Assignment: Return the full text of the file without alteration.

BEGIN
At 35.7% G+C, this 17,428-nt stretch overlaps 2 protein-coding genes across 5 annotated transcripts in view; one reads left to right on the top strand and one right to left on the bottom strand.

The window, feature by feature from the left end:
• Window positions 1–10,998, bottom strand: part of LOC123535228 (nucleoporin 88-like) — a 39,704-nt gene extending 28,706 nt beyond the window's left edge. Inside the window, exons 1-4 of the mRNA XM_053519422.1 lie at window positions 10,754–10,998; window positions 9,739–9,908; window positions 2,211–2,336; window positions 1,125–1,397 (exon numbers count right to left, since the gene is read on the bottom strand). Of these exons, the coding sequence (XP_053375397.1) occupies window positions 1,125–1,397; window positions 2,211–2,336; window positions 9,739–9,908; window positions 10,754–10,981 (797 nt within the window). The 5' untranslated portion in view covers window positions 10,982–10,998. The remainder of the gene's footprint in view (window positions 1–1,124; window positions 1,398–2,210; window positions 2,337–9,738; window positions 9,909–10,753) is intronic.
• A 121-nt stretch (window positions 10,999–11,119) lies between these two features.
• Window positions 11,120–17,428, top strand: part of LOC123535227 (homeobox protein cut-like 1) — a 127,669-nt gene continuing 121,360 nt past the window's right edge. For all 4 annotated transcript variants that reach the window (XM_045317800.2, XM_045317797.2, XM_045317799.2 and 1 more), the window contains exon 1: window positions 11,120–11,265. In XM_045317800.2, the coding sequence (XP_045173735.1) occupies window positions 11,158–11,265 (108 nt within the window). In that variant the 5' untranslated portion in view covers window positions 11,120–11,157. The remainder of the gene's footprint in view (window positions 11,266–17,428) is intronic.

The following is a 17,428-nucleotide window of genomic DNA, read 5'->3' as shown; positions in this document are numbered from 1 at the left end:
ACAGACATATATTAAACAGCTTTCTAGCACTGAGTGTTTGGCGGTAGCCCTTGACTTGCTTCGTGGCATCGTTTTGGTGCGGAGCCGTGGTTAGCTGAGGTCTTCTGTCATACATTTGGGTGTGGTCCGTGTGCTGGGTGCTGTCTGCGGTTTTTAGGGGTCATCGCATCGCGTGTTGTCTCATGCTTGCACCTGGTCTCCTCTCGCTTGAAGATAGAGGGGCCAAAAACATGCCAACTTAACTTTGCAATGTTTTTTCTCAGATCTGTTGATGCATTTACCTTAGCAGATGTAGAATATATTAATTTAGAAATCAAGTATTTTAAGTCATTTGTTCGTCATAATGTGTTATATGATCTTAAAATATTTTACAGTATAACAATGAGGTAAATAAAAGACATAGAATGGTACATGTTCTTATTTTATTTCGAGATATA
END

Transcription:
At 35.7% G+C, this 17,428-nt stretch overlaps 2 protein-coding genes across 5 annotated transcripts in view; one reads left to right on the top strand and one right to left on the bottom strand.

The window, feature by feature from the left end:
• Window positions 1–10,998, bottom strand: part of LOC123535228 (nucleoporin 88-like) — a 39,704-nt gene extending 28,706 nt beyond the window's left edge. Inside the window, exons 1-4 of the mRNA XM_053519422.1 lie at window positions 10,754–10,998; window positions 9,739–9,908; window positions 2,211–2,336; window positions 1,125–1,397 (exon numbers count right to left, since the gene is read on the bottom strand). Of these exons, the coding sequence (XP_053375397.1) occupies window positions 1,125–1,397; window positions 2,211–2,336; window positions 9,739–9,908; window positions 10,754–10,981 (797 nt within the window). The 5' untranslated portion in view covers window positions 10,982–10,998. The remainder of the gene's footprint in view (window positions 1–1,124; window positions 1,398–2,210; window positions 2,337–9,738; window positions 9,909–10,753) is intronic.
• A 121-nt stretch (window positions 10,999–11,119) lies between these two features.
• Window positions 11,120–17,428, top strand: part of LOC123535227 (homeobox protein cut-like 1) — a 127,669-nt gene continuing 121,360 nt past the window's right edge. For all 4 annotated transcript variants that reach the window (XM_045317800.2, XM_045317797.2, XM_045317799.2 and 1 more), the window contains exon 1: window positions 11,120–11,265. In XM_045317800.2, the coding sequence (XP_045173735.1) occupies window positions 11,158–11,265 (108 nt within the window). In that variant the 5' untranslated portion in view covers window positions 11,120–11,157. The remainder of the gene's footprint in view (window positions 11,266–17,428) is intronic.

The following is a 17,428-nucleotide window of genomic DNA, read 5'->3' as shown; positions in this document are numbered from 1 at the left end:
ACAGACATATATTAAACAGCTTTCTAGCACTGAGTGTTTGGCGGTAGCCCTTGACTTGCTTCGTGGCATCGTTTTGGTGCGGAGCCGTGGTTAGCTGAGGTCTTCTGTCATACATTTGGGTGTGGTCCGTGTGCTGGGTGCTGTCTGCGGTTTTTAGGGGTCATCGCATCGCGTGTTGTCTCATGCTTGCACCTGGTCTCCTCTCGCTTGAAGATAGAGGGGCCAAAAACATGCCAACTTAACTTTGCAATGTTTTTTCTCAGATCTGTTGATGCATTTACCTTAGCAGATGTAGAATATATTAATTTAGAAATCAAGTATTTTAAGTCATTTGTTCGTCATAATGTGTTATATGATCTTAAAATATTTTACAGTATAACAATGAGGTAAATAAAAGACATAGAATGGTACATGTTCTTATTTTATTTCGAGATATA